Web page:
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Child Safety
Is Your Child Home Alone?

Occasionally, due to conflicting schedules, your children may be home alone. The following information will help to keep them safe and secure.

What is a
Contact Person?

A contact person is an adult who could be a neighbor or a friend that you trust to be a "go to" person for your child in case of an emergency. Your child should know how to quickly reach this person if needed. Most phones allow for one-touch programming of a number or speed dial - set this to the contact person and teach your child to use it.

Emergencies

Go over with your child what to do in case of a fire or other emergency. Usually, the contact person should be called first, then he or she can determine if 9-1-1 needs to be contacted. Practice with your child the safest path to your contact person in case he or she needs to leave the house.

Awareness

Discuss with your child signs of trouble that he or she can look for when coming home. Is the door or a window broken? Is there a strange car in the driveway or parked out front? Can he or she see or smell smoke? If anything seems out of the ordinary, instruct your child to go directly to your contact person for help.

Your Key

Stress to your child the need to keep his or her key safe and secret. No one but your contact person should know your child will be home alone. Go over what to do in case the key is lost. Consider leaving a spare key with your contact person.

The Telephone

The phone can be a great source of comfort to a child who is home alone. Be sure your child knows where the phones are in the home and how to use them. Practice with your child the proper way to answer the telephone when you are away. Children should never tell a stranger that you are not home. Rather, have them say, "They are not able to come to the phone right now. Can you please call back later?" Answering machines can screen calls instead of having to answer directly.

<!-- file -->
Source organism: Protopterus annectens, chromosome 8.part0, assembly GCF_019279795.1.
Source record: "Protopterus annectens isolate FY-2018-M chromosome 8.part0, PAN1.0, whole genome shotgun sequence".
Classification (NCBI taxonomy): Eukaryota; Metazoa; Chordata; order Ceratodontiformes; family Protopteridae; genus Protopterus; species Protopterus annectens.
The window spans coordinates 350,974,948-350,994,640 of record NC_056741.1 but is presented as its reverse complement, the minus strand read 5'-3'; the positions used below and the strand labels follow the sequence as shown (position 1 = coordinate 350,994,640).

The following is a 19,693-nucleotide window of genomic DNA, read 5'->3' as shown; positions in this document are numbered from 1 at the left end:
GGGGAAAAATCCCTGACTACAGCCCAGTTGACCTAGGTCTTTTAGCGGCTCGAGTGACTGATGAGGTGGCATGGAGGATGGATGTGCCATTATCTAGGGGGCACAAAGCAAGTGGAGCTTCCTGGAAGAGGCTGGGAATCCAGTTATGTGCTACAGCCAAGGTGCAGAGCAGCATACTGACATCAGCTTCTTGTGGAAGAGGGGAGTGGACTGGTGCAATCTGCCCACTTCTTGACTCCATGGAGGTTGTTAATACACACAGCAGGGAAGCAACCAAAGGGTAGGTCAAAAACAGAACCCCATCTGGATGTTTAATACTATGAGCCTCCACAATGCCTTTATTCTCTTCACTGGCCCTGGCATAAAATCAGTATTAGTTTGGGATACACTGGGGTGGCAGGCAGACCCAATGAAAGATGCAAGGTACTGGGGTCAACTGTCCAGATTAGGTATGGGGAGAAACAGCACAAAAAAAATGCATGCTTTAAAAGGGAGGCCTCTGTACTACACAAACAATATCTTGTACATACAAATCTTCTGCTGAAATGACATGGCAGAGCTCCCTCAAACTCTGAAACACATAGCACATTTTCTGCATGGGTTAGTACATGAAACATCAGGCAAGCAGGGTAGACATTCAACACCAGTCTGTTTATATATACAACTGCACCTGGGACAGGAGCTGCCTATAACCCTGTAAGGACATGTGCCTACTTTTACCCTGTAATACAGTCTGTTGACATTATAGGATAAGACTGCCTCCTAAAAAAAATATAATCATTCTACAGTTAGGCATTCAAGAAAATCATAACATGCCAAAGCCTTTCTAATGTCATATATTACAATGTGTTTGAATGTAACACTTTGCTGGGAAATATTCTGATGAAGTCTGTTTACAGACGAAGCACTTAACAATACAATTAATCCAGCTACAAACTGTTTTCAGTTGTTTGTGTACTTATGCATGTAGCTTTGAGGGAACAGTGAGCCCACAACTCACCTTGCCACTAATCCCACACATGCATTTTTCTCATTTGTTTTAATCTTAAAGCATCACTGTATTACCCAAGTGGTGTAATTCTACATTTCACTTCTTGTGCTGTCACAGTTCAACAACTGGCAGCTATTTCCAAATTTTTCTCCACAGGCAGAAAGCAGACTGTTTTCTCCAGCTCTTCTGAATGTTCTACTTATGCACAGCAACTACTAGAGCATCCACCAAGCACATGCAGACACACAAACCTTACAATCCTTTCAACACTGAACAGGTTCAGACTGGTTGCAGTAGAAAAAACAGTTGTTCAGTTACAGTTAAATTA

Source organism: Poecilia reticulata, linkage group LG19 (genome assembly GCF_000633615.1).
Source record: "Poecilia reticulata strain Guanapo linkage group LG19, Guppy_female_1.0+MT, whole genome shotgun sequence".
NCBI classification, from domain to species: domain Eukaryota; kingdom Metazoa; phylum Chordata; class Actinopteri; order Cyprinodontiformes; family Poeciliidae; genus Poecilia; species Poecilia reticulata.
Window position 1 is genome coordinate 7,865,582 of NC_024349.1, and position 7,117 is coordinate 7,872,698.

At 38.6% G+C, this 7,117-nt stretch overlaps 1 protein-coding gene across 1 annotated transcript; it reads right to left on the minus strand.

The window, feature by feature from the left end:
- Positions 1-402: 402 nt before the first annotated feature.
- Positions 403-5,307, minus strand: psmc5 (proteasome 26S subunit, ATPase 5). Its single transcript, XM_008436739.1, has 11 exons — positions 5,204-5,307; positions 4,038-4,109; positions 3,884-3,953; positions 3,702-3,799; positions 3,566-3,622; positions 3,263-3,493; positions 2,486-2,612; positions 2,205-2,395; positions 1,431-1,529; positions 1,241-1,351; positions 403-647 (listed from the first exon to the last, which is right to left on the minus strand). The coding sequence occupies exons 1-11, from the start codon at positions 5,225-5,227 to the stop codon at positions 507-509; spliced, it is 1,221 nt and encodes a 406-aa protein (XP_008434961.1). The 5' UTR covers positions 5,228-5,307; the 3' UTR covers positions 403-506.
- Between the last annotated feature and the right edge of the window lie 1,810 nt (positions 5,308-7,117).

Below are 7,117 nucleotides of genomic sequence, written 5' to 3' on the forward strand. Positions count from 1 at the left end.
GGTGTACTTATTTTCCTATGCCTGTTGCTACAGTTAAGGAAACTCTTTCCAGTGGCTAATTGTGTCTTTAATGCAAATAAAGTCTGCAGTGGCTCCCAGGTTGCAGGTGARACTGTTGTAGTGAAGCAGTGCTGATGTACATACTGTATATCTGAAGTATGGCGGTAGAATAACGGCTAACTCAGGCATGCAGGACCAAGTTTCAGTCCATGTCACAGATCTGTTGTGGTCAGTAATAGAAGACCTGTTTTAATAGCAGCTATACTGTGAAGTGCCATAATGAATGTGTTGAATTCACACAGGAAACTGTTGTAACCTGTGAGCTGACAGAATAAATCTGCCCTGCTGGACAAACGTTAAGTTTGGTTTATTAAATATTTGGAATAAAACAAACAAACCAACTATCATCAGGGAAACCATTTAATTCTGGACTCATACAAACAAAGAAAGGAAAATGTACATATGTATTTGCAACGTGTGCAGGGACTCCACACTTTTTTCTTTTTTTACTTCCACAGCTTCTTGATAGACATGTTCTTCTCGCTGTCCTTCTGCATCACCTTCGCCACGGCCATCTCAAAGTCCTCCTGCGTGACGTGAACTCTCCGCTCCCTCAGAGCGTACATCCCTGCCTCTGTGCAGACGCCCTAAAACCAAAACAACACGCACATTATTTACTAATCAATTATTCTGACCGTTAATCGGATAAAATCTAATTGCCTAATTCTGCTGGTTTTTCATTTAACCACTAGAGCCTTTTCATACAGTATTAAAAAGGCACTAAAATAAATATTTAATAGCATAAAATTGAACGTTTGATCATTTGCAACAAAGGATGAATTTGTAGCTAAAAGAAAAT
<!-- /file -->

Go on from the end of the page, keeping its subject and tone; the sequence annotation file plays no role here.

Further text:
The Door

Discuss with your child the procedure for dealing with someone at the door. If you are expecting visitors while you are away, let your child know who they are and when they are expected. Discuss what to do if someone unexpected knocks at the door. When in doubt, keep them out.



Click Here for an:
In Case of Emergency Form

Don't Be Afraid!

Children can easily become frightened without the presence of an adult. Lights, televisions and radios are all things that can be turned on to keep a child company. Agree to a time that your child can expect you home and CALL if you are going to be late getting home.

Appliances

Nearly everything that plugs into the wall at home can be dangerous to your child if unsupervised. Stress the importance of HANDS OFF of anything that could cause serious injury or damage like stoves, microwaves or washer/dryers.

If you have safety tips you'd like included here, write:

Marketing Department,
Valley Yellow Pages
1850 N Gateway Bl
Fresno, CA 93727-1600

Illustrations by Mark DeMent
and Steve Roach.


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